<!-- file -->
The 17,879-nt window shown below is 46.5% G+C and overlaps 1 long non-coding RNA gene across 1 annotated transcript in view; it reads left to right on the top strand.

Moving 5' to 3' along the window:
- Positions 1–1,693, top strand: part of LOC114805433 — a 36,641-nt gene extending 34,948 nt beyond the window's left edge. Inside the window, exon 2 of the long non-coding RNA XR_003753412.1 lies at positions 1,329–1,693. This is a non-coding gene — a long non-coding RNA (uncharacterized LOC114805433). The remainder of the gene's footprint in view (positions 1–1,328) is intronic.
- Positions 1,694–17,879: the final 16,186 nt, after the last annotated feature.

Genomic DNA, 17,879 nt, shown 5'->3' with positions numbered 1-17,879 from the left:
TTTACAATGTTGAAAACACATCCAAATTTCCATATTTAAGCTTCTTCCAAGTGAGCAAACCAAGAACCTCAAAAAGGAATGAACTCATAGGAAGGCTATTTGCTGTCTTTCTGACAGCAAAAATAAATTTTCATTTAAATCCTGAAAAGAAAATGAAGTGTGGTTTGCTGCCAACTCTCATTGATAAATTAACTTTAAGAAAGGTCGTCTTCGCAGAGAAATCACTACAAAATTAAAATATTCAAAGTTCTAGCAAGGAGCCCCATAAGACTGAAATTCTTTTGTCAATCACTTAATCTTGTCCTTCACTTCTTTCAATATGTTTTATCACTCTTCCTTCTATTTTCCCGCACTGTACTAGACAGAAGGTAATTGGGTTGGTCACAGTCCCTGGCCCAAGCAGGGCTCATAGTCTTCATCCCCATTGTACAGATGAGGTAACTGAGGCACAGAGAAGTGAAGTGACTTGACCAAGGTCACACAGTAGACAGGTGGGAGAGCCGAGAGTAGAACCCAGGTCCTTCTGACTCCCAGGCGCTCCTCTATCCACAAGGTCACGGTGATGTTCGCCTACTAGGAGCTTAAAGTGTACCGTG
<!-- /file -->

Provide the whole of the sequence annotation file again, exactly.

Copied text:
The 17,879-nt window shown below is 46.5% G+C and overlaps 1 long non-coding RNA gene across 1 annotated transcript in view; it reads left to right on the top strand.

Moving 5' to 3' along the window:
- Positions 1–1,693, top strand: part of LOC114805433 — a 36,641-nt gene extending 34,948 nt beyond the window's left edge. Inside the window, exon 2 of the long non-coding RNA XR_003753412.1 lies at positions 1,329–1,693. This is a non-coding gene — a long non-coding RNA (uncharacterized LOC114805433). The remainder of the gene's footprint in view (positions 1–1,328) is intronic.
- Positions 1,694–17,879: the final 16,186 nt, after the last annotated feature.

Genomic DNA, 17,879 nt, shown 5'->3' with positions numbered 1-17,879 from the left:
TTTACAATGTTGAAAACACATCCAAATTTCCATATTTAAGCTTCTTCCAAGTGAGCAAACCAAGAACCTCAAAAAGGAATGAACTCATAGGAAGGCTATTTGCTGTCTTTCTGACAGCAAAAATAAATTTTCATTTAAATCCTGAAAAGAAAATGAAGTGTGGTTTGCTGCCAACTCTCATTGATAAATTAACTTTAAGAAAGGTCGTCTTCGCAGAGAAATCACTACAAAATTAAAATATTCAAAGTTCTAGCAAGGAGCCCCATAAGACTGAAATTCTTTTGTCAATCACTTAATCTTGTCCTTCACTTCTTTCAATATGTTTTATCACTCTTCCTTCTATTTTCCCGCACTGTACTAGACAGAAGGTAATTGGGTTGGTCACAGTCCCTGGCCCAAGCAGGGCTCATAGTCTTCATCCCCATTGTACAGATGAGGTAACTGAGGCACAGAGAAGTGAAGTGACTTGACCAAGGTCACACAGTAGACAGGTGGGAGAGCCGAGAGTAGAACCCAGGTCCTTCTGACTCCCAGGCGCTCCTCTATCCACAAGGTCACGGTGATGTTCGCCTACTAGGAGCTTAAAGTGTACCGTG